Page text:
U.K. aerospace suppliers that together employ about 100,000 people are seeking government support in form of tax relief to help finance investments needed to satisfy growing output from Airbus Group and Boeing Co.
Smaller companies supplying major aviation manufacturers would benefit from relief on research and development expenses and allowances to write off some capital expenses, said Paul Everitt, the head of aerospace lobby body ADS Group. The U.K. is also alone among OECD members in not allowing tax depreciation on new building outlays, the group said.
“There are some shifts in U.K. government policy that could make a big difference,” Everitt said in an interview.
Boeing and Airbus last year combined delivered a record 1,275 jets, with output set to rise again this year as backlogs reach eights years of production. Both manufacturer have had to help prop up suppliers that have struggled to keep pace.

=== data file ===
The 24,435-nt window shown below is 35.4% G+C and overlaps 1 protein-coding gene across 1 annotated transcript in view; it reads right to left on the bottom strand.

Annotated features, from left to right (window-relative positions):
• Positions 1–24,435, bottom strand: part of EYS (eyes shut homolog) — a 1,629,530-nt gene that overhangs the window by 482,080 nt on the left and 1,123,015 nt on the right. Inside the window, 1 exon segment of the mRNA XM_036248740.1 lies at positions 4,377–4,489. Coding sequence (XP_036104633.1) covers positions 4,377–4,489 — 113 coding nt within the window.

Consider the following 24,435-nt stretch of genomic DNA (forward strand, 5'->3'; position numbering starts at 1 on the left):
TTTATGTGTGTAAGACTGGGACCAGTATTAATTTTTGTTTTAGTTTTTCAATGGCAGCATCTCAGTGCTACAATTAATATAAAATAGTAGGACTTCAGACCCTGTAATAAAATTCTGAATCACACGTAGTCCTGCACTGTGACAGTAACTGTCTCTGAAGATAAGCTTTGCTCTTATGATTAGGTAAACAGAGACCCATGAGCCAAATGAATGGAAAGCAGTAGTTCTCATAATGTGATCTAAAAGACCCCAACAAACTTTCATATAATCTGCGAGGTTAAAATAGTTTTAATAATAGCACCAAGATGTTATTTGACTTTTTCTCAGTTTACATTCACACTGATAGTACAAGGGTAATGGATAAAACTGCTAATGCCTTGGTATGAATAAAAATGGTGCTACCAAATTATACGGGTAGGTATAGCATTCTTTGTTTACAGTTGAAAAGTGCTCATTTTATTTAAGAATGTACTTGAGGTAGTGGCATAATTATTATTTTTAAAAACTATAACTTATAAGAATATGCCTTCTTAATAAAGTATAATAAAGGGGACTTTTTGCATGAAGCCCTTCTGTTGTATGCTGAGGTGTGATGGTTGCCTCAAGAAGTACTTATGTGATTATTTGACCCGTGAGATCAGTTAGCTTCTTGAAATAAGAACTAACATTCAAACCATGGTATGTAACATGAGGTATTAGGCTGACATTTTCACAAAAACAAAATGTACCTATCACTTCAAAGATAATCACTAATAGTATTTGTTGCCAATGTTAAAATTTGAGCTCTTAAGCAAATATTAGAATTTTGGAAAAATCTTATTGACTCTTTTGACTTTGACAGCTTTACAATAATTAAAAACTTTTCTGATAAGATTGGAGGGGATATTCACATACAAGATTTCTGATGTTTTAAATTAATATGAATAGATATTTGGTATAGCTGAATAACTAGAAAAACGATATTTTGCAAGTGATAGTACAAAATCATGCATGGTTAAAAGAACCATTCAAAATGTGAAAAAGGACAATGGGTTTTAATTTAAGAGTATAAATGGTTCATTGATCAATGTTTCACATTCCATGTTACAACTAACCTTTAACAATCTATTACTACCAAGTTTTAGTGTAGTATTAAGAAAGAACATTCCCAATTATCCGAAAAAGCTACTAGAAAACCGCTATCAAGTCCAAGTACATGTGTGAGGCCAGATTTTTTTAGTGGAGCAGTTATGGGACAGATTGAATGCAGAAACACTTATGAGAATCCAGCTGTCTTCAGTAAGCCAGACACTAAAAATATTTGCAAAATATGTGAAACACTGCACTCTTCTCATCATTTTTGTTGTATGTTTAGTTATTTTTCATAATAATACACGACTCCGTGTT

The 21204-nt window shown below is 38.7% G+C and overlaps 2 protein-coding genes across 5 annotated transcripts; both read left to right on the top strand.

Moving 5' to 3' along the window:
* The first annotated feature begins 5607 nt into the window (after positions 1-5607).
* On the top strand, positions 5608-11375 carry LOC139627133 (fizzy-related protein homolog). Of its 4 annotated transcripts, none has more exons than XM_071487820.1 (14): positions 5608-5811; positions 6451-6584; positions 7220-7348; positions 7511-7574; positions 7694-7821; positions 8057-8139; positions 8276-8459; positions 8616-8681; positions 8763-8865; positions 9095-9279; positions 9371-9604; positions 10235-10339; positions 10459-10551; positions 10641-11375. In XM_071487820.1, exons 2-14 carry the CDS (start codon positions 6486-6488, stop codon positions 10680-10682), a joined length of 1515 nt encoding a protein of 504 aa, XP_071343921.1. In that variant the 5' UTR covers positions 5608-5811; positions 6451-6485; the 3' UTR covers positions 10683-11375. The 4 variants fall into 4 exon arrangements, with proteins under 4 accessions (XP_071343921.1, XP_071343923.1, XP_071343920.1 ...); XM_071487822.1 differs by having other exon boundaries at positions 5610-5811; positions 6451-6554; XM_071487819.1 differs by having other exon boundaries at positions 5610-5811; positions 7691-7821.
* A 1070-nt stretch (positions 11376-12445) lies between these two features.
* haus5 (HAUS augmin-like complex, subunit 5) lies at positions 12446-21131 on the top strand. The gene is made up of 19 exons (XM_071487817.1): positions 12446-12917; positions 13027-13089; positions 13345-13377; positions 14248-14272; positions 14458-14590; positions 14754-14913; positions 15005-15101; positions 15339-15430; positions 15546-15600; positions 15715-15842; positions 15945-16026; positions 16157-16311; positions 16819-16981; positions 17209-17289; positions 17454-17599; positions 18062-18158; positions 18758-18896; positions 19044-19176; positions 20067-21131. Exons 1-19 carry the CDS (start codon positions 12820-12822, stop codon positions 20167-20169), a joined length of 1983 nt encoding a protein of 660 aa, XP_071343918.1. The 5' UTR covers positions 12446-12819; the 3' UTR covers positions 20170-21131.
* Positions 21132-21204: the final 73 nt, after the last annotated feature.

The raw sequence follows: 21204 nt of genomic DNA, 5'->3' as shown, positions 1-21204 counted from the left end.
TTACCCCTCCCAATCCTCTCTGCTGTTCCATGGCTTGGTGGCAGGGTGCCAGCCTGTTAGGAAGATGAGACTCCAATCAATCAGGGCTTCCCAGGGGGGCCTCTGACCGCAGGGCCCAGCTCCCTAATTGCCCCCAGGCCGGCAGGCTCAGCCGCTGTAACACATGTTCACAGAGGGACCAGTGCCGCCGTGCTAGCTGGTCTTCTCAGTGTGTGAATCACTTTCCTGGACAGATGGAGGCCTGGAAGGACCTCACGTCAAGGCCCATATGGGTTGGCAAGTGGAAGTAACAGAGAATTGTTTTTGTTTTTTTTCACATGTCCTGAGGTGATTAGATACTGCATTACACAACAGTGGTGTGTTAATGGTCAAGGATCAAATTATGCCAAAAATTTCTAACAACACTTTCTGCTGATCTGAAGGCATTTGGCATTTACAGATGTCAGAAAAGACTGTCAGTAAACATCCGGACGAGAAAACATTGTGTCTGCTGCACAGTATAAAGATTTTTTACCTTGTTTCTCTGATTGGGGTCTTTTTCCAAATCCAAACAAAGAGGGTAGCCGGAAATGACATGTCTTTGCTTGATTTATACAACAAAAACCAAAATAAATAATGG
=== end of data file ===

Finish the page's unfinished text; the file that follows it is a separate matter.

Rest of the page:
ADS, which claims the U.K. holds a 17 percent global market share in aerospace and generated 10.3 billion pounds ($17 billion) in civil exports in the field in 2012, said delivery of jets seating more than 100 passengers will exceed 1,350 aircraft this year.
While Everitt said the government has been supportive of the aerospace industry, including research funding initiatives, growing global competition means pressure remains to keep domestic suppliers strong.
“We can’t afford to be complacent,” he said.